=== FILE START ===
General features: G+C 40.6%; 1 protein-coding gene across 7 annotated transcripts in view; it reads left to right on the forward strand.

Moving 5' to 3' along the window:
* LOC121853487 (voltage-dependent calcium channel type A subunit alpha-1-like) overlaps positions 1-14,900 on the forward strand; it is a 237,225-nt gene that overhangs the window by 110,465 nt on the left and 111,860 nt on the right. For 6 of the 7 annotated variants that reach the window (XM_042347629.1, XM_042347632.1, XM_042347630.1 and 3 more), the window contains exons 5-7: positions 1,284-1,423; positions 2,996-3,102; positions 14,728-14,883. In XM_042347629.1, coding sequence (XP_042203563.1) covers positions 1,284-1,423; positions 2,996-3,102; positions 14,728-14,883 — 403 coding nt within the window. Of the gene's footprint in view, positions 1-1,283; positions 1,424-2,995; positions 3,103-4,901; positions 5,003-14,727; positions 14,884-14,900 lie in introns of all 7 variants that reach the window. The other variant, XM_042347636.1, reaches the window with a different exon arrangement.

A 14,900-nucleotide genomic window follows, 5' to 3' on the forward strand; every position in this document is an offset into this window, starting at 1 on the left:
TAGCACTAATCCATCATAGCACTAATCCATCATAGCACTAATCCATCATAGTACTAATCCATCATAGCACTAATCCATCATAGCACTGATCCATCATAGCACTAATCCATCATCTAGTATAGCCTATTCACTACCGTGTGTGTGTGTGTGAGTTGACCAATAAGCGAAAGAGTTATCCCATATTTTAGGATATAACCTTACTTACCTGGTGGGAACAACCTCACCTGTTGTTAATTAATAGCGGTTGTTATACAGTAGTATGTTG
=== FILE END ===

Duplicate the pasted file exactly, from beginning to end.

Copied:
General features: G+C 40.6%; 1 protein-coding gene across 7 annotated transcripts in view; it reads left to right on the forward strand.

Moving 5' to 3' along the window:
* LOC121853487 (voltage-dependent calcium channel type A subunit alpha-1-like) overlaps positions 1-14,900 on the forward strand; it is a 237,225-nt gene that overhangs the window by 110,465 nt on the left and 111,860 nt on the right. For 6 of the 7 annotated variants that reach the window (XM_042347629.1, XM_042347632.1, XM_042347630.1 and 3 more), the window contains exons 5-7: positions 1,284-1,423; positions 2,996-3,102; positions 14,728-14,883. In XM_042347629.1, coding sequence (XP_042203563.1) covers positions 1,284-1,423; positions 2,996-3,102; positions 14,728-14,883 — 403 coding nt within the window. Of the gene's footprint in view, positions 1-1,283; positions 1,424-2,995; positions 3,103-4,901; positions 5,003-14,727; positions 14,884-14,900 lie in introns of all 7 variants that reach the window. The other variant, XM_042347636.1, reaches the window with a different exon arrangement.

A 14,900-nucleotide genomic window follows, 5' to 3' on the forward strand; every position in this document is an offset into this window, starting at 1 on the left:
TAGCACTAATCCATCATAGCACTAATCCATCATAGCACTAATCCATCATAGTACTAATCCATCATAGCACTAATCCATCATAGCACTGATCCATCATAGCACTAATCCATCATCTAGTATAGCCTATTCACTACCGTGTGTGTGTGTGTGAGTTGACCAATAAGCGAAAGAGTTATCCCATATTTTAGGATATAACCTTACTTACCTGGTGGGAACAACCTCACCTGTTGTTAATTAATAGCGGTTGTTATACAGTAGTATGTTG